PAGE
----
Since 2004, every state has stated through legislation that if your blood alcohol content is over .08, then you are legally intoxicated and cannot operate a motor vehicle. But how did they reach this magic number to say that every person is drunk when it is reached? One would imagine that it is a series of scientific studies that were peer-reviewed, widely accepted as scientific proof. However, one would be incorrect in making these assumptions because the science behind the .08 number does not hold up.
To better understand why the .08 number is scientifically dubious, one must first consider the basics of the physiology of alcohol consumption. Alcohol is a very light liquid. As it is consumed it diffuses quickly into parts of the body that have some type of water content; the more water in that particular part of the body, the more rapidly alcohol is absorbed into it. For instance, blood is mostly water, so alcohol dissipates very quickly into it. Organs, (read: the brain) have much less water and therefore absorb alcohol at a much slower rate. As the alcohol is absorbed through the lining of the stomach and small intestines, it gets in the bloodstream via the portal vein. From here, the alcohol moves to the liver, then to the right side of the heart, and then the lungs. From the lungs, it then moves into the left side of the heart where it is finally pumped into the general circulatory system. Once in the general circulatory system, it can then finally move into the brain, the part of the body that actually becomes intoxicated.
One can already see where the basic problem lies. No law enforcement agency in the country tests the fluids in the brain (nor should they!) yet that is where the intoxicating level of alcohol must be absorbed to reach any type of inebriated state. The tests performed instead measure the level of alcohol in the blood, urine, or breath, all places where the alcohol travels in a much higher concentration before it gets to the brain. So why then, do we continue to permit shoddy science to fill our jails?
There are several answers to this question. First, it is hardly a popular political position to come out in any way in favor of driving while intoxicated. Legislators appearing "soft on crime" face a tough reelection battle. Secondly, groups such as MADD have huge lobbying budgets which go to fund these very candidates and ballot initiatives. But where is the science behind their claims that .08 is the magic number?
The answer comes from the 1930s, when a Sweedish scientist named Erik Matteo Prochet Widmark published a study identifying the average absorption and elimination rates of alcohol. He found that there was an average number which can be put into mathematical calculations that can show what someone's likely overall body alcohol content is (including the brain) by measuring the amount of alcohol in the blood. This number (the Widmark Factor R) is the ratio between the alcohol in the whole body divided by the alcohol in the blood. It must be noted here, however, that this is only an average, as Widmark's own study showed a range of .46 to .86 in men, with an average number of .67. This number was different for women because of physiological differences between the sexes. Furthermore, the study only consisted of 20 men and 10 women, which is hardly the representative sample necessary to derive legislation supposedly based on science in all 50 states. Finally, the test was only conducted on these 30 people with empty stomachs and by consuming the alcohol all at once, which does not account for the variety of real-world differences in the consumption of alcohol.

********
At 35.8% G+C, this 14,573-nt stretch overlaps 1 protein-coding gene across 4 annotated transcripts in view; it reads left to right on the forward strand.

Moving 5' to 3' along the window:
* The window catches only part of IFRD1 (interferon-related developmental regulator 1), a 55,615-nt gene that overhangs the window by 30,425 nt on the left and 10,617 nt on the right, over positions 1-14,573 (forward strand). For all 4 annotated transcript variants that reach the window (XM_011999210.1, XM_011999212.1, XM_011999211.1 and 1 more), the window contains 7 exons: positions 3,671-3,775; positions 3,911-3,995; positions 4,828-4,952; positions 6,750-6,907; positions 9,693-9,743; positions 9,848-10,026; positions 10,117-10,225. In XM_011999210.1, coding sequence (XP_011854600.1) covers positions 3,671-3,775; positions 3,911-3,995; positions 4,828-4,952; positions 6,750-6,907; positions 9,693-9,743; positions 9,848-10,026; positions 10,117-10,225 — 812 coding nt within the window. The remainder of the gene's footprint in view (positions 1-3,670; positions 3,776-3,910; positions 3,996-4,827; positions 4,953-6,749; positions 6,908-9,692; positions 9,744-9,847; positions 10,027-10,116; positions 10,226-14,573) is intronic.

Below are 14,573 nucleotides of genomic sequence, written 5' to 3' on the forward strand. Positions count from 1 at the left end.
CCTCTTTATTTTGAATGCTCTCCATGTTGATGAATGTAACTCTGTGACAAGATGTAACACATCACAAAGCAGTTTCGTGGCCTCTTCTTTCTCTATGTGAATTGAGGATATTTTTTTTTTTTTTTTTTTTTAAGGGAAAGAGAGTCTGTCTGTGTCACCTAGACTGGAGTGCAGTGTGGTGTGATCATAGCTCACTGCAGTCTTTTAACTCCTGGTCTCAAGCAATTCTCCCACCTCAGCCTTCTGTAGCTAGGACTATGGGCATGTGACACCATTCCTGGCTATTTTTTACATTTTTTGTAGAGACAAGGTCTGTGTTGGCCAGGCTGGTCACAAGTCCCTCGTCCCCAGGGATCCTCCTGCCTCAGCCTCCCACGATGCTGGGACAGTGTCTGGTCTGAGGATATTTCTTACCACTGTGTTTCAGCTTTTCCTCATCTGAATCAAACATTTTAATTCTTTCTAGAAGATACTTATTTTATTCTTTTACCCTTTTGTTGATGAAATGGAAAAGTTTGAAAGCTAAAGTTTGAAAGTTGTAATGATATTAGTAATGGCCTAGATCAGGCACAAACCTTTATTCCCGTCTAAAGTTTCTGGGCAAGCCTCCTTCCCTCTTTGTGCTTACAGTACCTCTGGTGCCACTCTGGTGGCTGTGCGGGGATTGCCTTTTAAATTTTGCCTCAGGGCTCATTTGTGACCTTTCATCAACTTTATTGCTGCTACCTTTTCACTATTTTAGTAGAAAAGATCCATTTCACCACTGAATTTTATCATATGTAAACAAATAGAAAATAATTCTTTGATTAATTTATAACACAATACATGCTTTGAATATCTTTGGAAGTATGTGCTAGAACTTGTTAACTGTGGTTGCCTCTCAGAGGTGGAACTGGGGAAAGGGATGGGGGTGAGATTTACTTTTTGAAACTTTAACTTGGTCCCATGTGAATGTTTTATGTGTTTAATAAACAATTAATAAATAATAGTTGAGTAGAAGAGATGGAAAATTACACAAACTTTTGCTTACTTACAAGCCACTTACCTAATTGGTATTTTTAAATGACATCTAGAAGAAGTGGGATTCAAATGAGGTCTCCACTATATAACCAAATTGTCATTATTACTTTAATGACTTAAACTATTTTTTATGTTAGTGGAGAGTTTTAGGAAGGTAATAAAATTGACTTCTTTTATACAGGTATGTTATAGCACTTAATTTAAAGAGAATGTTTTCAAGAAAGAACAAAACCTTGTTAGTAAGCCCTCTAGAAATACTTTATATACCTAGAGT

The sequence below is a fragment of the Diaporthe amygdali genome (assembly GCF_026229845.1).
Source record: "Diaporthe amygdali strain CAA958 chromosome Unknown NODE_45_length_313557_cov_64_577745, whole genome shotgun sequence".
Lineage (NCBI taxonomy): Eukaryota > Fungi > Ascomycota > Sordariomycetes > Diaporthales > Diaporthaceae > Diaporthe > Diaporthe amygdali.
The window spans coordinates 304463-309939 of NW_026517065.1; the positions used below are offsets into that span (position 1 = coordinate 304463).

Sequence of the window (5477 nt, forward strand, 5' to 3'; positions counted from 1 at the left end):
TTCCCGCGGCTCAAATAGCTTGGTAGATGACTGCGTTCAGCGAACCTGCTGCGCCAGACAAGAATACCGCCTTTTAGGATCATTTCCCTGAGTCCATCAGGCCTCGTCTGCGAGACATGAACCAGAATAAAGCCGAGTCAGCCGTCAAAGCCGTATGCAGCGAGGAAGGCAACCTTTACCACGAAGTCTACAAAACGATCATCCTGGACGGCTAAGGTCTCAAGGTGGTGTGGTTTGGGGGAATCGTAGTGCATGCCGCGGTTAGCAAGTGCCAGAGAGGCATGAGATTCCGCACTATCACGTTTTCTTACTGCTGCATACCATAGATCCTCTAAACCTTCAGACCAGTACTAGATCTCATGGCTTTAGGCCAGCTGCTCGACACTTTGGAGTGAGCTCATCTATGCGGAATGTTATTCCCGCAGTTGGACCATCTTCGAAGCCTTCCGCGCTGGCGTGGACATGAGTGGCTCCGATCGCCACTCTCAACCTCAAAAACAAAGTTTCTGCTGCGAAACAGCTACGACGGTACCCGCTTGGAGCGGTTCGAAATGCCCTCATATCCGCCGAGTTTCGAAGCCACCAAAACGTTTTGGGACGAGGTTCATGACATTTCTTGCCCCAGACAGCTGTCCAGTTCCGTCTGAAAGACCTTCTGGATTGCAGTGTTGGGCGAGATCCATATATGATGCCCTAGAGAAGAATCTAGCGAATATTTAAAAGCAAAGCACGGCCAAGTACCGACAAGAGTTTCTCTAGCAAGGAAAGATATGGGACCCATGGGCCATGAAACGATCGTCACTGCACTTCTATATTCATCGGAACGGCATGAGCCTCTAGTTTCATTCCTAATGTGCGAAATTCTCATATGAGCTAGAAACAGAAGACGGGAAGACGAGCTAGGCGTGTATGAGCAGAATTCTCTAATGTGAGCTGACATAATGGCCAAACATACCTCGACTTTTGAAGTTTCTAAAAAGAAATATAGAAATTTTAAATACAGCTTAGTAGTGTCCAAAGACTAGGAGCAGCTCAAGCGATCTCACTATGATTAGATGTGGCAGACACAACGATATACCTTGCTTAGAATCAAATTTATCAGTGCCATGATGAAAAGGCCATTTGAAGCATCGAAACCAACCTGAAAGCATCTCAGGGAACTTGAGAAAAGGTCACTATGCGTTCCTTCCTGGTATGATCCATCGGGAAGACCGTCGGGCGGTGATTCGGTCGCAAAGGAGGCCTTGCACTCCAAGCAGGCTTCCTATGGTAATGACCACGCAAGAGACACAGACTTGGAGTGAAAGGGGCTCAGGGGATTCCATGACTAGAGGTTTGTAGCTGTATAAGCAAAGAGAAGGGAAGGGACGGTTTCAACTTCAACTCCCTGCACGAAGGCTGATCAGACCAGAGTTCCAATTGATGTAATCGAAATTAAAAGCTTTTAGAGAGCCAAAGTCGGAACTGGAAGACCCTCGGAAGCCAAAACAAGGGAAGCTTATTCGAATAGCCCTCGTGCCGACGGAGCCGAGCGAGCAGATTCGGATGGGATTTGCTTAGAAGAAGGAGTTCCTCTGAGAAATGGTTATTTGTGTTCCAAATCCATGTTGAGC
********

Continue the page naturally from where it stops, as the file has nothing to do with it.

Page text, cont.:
The methodology to come up with the brain/blood/urine/breath number of .08 based on averages is obviously flawed. But more importantly, its conclusions are pointless if applied to individuals. Why have an average number, when individuals vary so greatly? An individual's alcohol tolerance can vary greatly to the next persons. Some people might have had a large meal before drinking, others on an empty stomach. There are numerous differences between men and women as well. Compared to men, women do not have as much of the enzyme in the stomach lining (gastric alcohol dehydrogenase) that breaks down alcohol which results in different BAC readings. Even the menstrual cycle and medications that affect the menstrual cycle have an effect on alcohol absorption.
The bottom line is, when deciding whether or not to send someone to jail or take away their driver's license, the "average" is not good enough. We should demand more scientifically rigorous methods of determining when someone is intoxicated or not.
If you have been arrested and/or charged with a DUI/DWI in Branson, Nixa, Ozark, Springfield, Greene County, Chrisitan County, Taney County, Stone County, or anywhere in the surrounding area of Southwest Missouri, please schedule a free consultation today by calling (417) 221-4113 or by clicking "Contact Us" above.